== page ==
Arguably the most popular Café in Rishikesh. On the main western side of the river in Laxman Jhula, right next to Tat Café. We arrived here for dinner but were lucky to even get seated.
The Café was heaving with hippies and yogis. The atmosphere was certainly very friendly and relaxed. Everyone was speaking to each other, it was very open. They also have a selection of instruments and a microphone which some of the people took advantage of. Playing some off-the-cuff music and singing whilst we relaxed into the evening.
As far as the food goes it was decent enough! Most menus in Rishikesh offer pretty much the same thing and this was no different with a mix of Indian/continental/Israeli/Chinese. The service was a bit confused and slow though.
We only stopped here for a quick drink as we felt like we should. After all, Rishikesh exploded because of the limelight The Beatles put on it when they escaped here.
The burgers that were being brought out looked amazing but it was a bit more expensive than everywhere else we had been. When we came back for dinner we also could not get a table.
Make a stop here if you want but there are definitely other café’s you shouldn’t miss out on!
(Note: if you are looking for the Beatles Ashram it’s on the opposite side of the river to this Café. You’ll also have to enter the tiger reserve if you want to see it. I think it was 600 rupee each. We didn’t bother because we quite rightly thought it was a rip off to be charged that when you are not actually visiting the reserve. However I have seen pictures of the artwork inside the Ashram and it does look quite different!)
Devraj Coffee Corner & German Bakery
Just before you cross the Laxman Jhula bridge, look up to your left and you’ll find this German bakery. Recommended by Lonely Planet we decided to head there for some brunch.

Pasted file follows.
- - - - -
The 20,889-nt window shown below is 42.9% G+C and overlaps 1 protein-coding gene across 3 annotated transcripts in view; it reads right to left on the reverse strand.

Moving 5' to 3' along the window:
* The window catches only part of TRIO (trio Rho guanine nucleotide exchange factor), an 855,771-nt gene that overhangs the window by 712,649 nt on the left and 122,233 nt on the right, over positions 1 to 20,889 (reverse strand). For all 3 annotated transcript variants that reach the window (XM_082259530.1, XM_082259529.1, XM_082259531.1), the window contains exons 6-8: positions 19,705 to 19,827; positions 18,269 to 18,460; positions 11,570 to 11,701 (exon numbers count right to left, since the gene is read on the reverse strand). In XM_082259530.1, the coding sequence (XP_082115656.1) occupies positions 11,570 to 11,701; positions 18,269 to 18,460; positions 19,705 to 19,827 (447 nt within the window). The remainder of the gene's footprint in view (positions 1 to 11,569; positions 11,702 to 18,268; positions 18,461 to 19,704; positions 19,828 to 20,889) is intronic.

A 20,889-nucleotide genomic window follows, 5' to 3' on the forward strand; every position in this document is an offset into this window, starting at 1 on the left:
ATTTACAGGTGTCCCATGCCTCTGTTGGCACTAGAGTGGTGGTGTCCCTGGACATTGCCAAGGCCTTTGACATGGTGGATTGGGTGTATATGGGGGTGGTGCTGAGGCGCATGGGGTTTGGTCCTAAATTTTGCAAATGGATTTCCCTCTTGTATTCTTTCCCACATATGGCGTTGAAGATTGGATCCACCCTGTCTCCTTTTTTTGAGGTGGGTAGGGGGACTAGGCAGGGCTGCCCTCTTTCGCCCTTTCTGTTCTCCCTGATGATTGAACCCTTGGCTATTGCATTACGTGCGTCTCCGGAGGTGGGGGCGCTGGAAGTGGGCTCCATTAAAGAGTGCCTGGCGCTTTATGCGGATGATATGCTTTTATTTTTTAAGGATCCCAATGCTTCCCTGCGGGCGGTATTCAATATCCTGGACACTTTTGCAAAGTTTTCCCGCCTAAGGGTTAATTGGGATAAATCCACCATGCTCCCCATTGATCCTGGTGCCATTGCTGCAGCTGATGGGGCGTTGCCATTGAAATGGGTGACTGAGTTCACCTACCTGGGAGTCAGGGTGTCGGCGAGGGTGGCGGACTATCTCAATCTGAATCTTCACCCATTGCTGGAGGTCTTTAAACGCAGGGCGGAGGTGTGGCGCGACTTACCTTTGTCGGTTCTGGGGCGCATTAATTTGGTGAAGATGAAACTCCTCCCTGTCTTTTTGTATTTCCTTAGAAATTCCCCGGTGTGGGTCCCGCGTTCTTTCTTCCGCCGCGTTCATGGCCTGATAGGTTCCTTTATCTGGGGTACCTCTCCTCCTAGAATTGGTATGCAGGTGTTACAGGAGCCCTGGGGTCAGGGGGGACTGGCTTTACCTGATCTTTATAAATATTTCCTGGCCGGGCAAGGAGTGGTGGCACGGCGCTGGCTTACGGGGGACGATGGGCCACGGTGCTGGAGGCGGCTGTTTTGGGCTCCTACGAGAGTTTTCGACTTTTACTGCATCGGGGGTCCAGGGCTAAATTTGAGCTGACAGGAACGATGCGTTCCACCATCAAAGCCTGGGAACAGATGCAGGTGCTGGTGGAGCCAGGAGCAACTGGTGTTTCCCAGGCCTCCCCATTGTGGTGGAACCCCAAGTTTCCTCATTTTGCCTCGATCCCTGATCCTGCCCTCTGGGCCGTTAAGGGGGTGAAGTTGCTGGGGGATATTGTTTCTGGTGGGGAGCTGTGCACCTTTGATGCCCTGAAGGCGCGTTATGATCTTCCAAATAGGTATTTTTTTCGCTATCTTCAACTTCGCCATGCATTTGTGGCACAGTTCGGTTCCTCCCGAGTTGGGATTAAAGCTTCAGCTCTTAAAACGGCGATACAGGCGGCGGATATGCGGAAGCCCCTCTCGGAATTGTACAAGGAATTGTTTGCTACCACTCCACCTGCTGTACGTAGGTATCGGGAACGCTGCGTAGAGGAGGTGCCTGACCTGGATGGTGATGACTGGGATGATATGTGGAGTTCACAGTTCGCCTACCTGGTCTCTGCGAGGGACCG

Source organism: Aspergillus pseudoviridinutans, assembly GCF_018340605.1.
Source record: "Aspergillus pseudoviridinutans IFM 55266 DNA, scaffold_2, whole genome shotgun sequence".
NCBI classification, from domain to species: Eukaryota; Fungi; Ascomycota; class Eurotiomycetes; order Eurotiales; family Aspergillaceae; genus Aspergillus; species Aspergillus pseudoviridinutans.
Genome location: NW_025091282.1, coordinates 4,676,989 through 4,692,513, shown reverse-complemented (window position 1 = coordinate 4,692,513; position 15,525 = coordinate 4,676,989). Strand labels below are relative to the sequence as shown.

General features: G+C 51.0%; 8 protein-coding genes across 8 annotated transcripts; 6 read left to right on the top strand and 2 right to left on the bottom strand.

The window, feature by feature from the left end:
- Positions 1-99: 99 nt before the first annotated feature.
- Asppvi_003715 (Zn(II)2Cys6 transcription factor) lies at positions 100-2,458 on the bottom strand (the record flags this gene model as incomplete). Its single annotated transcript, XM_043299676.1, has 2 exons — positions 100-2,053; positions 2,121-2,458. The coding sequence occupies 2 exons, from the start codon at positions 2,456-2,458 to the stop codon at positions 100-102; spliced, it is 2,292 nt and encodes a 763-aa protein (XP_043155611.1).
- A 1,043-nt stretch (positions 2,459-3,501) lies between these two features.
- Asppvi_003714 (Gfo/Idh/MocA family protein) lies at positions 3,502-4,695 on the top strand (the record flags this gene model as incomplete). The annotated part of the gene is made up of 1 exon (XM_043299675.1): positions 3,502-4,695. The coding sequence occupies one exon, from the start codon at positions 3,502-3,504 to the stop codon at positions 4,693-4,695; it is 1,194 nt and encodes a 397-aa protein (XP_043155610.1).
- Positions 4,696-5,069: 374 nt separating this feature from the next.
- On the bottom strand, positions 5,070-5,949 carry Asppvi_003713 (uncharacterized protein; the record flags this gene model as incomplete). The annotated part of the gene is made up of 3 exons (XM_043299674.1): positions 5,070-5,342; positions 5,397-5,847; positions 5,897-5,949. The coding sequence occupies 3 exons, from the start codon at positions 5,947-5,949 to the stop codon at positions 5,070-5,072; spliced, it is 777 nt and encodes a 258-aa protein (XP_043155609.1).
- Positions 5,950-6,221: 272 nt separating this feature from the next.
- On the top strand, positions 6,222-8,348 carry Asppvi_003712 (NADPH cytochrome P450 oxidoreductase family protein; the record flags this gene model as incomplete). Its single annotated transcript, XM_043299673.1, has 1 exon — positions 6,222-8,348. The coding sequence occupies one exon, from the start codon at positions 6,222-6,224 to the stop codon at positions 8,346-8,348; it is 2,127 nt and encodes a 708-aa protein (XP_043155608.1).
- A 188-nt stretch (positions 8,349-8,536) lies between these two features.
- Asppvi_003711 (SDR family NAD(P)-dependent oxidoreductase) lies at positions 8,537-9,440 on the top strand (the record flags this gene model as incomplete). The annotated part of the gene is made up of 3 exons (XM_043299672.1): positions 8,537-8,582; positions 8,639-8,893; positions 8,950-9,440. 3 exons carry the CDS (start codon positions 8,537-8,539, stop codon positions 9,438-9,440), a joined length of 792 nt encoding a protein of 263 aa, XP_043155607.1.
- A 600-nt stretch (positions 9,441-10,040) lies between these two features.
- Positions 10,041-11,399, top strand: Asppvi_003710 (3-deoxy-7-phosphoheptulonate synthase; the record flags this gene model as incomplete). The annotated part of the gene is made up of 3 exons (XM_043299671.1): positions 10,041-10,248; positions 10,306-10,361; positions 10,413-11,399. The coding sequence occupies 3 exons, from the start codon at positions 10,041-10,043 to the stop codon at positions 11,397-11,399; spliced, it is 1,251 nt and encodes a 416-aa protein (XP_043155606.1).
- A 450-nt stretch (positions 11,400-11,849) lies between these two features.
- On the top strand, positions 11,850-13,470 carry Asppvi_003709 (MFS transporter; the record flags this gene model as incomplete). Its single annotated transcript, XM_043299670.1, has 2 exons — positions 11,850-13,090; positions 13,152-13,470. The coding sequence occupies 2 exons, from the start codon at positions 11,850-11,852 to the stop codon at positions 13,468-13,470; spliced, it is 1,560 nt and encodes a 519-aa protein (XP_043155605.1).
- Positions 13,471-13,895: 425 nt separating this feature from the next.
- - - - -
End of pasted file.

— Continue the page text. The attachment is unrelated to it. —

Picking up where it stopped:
Unfortunately they were in the middle of one of India’s famous power cuts during our visit. This meant most food was unable to be cooked. But what we did have was good and they have a lovely selection of baked goods to pick from. We ended up getting butter and yak’s cheese toast as it was one of the few things available. They served us their home made bread and I can confirm it was delicious!
A little more on the pricey side but otherwise I would of liked to have given this place another go!
As a location that has been heavily moulded by the vast number of tourists that visit throughout the year, there are many great little places to eat. I’m sure we missed out on some great food but you can’t try them all! Don’t be afraid to eat some of the street food either. The man at the top of the winding market on the stairs sells some smashing potato rosti, curried snacks in the evening time which are a must try!
Rishikesh as a place, in the mountains with the river and the forest, is just stunning. The town itself seems to be just another tourist magnet now, none of its original character left. But still, worth a visit just to see the stunning beauty the river’s path has carved out here.